This book is a comparative study of the evolution of the German navy in the second half of the nineteenth century. It examines the development of strategy, especially commerce-raiding, in comparison to what other navies were doing in this era of rapid technological change. It is not an insular history, merely listing ship rosters or specific events; it is a history of the German navy in relation to its potential foes. It is also a look at a new military institution involved in an inter-service rivalry for funds, technology and manpower with the prestigious and well-established army.
Table of Contents
Part 1: Change in a Changing World: Naval law and technology in the nineteenth century 1. The Roots of Plunder: Privateering and the laws of war at sea to 1865 2. Means and Method: Naval technology and theory in the mid-nineteenth century 2.1 Technology and Navies: New ships, new weapons Part 2: Early Days, Early Dreams: The navies of Prussia and the North German Confederation, 1856-1871 3. Precursor to Empire: The Prussian navy to 1864 4. The Wars of German Unification and Sea Power, 1864-1871 Part 3: The Army at the Helm: The navy in the Stosch and Caprivi eras, 1871-1888 5. Albrecht von Stosch and the Neglected Navy, 1871-1872 5.1 1871: The unhappy peace 6. Diverse Fortunes: The Navy Under Stosch, 1873-1883 7. Two Schools of Thought: The Jeune École and the cruiser admirals 8. Caprivi Off Course: Colonial sideshows, operations planning, construction policies and tactical development, 1884-1888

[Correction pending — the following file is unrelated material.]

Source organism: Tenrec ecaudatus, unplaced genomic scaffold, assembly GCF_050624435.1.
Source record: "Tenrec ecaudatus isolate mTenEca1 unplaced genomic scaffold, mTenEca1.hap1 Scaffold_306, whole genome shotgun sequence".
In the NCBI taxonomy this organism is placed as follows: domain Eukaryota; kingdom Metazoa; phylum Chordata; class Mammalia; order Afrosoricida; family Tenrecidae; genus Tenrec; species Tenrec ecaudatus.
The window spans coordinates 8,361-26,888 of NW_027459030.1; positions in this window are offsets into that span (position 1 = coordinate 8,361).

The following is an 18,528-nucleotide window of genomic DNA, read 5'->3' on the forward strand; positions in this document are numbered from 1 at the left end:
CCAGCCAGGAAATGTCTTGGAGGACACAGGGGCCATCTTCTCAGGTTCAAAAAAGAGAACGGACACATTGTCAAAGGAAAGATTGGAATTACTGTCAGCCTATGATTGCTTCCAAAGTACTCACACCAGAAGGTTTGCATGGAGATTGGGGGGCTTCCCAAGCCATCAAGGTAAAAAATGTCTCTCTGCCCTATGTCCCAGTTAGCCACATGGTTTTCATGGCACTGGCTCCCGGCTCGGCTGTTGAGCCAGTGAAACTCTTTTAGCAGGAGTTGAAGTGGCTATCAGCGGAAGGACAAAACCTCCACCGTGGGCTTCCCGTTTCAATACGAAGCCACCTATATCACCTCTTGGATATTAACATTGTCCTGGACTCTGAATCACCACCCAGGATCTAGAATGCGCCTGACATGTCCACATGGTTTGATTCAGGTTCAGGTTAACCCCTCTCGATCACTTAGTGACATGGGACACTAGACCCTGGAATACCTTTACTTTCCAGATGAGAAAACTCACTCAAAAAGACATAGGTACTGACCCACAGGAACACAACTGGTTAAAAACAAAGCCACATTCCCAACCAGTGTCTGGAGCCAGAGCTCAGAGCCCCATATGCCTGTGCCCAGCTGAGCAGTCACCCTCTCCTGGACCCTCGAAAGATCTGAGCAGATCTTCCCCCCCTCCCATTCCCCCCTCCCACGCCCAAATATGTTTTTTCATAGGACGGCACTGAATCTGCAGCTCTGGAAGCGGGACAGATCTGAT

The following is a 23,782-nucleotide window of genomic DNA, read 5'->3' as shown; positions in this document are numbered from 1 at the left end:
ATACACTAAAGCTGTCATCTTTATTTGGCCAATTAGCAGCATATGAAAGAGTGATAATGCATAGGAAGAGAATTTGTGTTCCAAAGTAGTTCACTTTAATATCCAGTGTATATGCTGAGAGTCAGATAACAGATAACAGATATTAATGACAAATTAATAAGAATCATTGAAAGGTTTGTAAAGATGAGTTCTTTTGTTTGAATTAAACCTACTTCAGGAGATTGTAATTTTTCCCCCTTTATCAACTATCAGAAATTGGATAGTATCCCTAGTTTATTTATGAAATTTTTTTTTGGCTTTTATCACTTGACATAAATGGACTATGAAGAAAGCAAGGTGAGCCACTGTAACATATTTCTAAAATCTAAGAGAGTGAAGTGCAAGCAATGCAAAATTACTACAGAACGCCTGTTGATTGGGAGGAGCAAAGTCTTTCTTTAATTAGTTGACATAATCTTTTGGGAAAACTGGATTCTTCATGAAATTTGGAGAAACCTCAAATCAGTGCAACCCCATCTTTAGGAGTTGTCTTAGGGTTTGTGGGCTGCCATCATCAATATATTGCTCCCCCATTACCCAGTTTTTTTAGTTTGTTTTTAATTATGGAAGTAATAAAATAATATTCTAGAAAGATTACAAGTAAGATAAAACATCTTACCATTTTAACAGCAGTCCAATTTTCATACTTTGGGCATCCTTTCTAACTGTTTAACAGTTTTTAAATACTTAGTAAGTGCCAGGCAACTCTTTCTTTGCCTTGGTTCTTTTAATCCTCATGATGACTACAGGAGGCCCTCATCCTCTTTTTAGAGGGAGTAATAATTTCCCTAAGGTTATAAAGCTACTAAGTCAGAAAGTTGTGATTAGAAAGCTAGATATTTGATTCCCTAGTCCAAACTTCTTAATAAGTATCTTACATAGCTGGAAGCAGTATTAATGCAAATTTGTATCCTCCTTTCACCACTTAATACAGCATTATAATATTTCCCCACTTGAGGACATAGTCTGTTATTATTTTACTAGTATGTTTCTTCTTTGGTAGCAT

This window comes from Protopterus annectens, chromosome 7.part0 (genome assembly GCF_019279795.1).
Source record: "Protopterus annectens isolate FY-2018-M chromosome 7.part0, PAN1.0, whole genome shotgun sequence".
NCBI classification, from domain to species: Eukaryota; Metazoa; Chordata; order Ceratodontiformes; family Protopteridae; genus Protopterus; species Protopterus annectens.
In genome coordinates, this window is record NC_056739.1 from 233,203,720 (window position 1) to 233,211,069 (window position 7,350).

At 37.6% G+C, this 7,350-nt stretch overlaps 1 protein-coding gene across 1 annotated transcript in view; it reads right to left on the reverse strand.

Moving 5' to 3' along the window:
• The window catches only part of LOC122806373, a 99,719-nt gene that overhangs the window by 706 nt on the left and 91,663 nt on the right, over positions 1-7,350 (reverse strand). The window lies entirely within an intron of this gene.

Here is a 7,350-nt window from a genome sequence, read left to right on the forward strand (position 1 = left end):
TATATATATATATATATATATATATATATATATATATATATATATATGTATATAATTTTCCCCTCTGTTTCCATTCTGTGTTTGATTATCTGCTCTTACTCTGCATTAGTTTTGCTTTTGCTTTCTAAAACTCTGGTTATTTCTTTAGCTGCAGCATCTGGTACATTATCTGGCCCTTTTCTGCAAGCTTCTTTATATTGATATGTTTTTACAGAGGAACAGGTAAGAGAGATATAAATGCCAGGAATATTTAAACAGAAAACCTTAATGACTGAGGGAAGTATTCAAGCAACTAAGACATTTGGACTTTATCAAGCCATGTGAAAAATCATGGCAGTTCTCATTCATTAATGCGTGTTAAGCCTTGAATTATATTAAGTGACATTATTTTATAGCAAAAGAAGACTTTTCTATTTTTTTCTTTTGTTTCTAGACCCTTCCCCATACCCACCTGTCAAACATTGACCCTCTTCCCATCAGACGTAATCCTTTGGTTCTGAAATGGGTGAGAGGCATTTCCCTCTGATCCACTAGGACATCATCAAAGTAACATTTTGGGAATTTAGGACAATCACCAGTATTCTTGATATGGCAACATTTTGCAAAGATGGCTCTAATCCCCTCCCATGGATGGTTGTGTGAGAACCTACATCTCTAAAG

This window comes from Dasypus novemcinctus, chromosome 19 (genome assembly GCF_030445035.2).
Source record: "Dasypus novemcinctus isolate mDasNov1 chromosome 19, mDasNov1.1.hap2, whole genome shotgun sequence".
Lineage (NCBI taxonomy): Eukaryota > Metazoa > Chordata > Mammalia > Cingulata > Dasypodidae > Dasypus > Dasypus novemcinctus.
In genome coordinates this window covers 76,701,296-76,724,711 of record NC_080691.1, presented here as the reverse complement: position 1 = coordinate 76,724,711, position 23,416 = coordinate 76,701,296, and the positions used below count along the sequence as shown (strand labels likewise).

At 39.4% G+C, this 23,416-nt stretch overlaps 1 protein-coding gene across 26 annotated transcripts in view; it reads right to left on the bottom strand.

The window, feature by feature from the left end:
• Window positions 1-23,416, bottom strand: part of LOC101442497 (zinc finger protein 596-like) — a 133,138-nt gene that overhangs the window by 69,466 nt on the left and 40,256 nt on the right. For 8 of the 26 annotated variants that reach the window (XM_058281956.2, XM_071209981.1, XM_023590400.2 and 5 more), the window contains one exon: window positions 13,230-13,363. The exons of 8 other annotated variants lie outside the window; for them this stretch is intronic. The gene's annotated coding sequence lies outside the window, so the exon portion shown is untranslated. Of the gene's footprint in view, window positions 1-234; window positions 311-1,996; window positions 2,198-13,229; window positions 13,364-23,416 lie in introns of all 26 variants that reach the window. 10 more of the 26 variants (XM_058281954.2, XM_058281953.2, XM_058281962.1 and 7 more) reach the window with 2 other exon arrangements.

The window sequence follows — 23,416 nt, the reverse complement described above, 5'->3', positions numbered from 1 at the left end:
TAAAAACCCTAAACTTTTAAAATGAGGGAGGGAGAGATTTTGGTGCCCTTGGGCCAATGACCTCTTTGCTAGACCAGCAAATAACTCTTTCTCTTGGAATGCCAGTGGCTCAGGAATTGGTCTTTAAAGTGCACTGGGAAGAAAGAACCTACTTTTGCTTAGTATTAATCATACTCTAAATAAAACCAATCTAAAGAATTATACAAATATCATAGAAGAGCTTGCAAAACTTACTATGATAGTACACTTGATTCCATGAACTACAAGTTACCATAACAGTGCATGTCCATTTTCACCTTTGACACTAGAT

David Olivier holds a Ph.D in History from the University of Saskatchewan, Canada.
"In this book Olivier carefully analyses the development of German naval strategic thinking, he sheds new light upon the role of its most important officers. His analysis is convincing, and his book is a very good read." --International Journal of Maritime History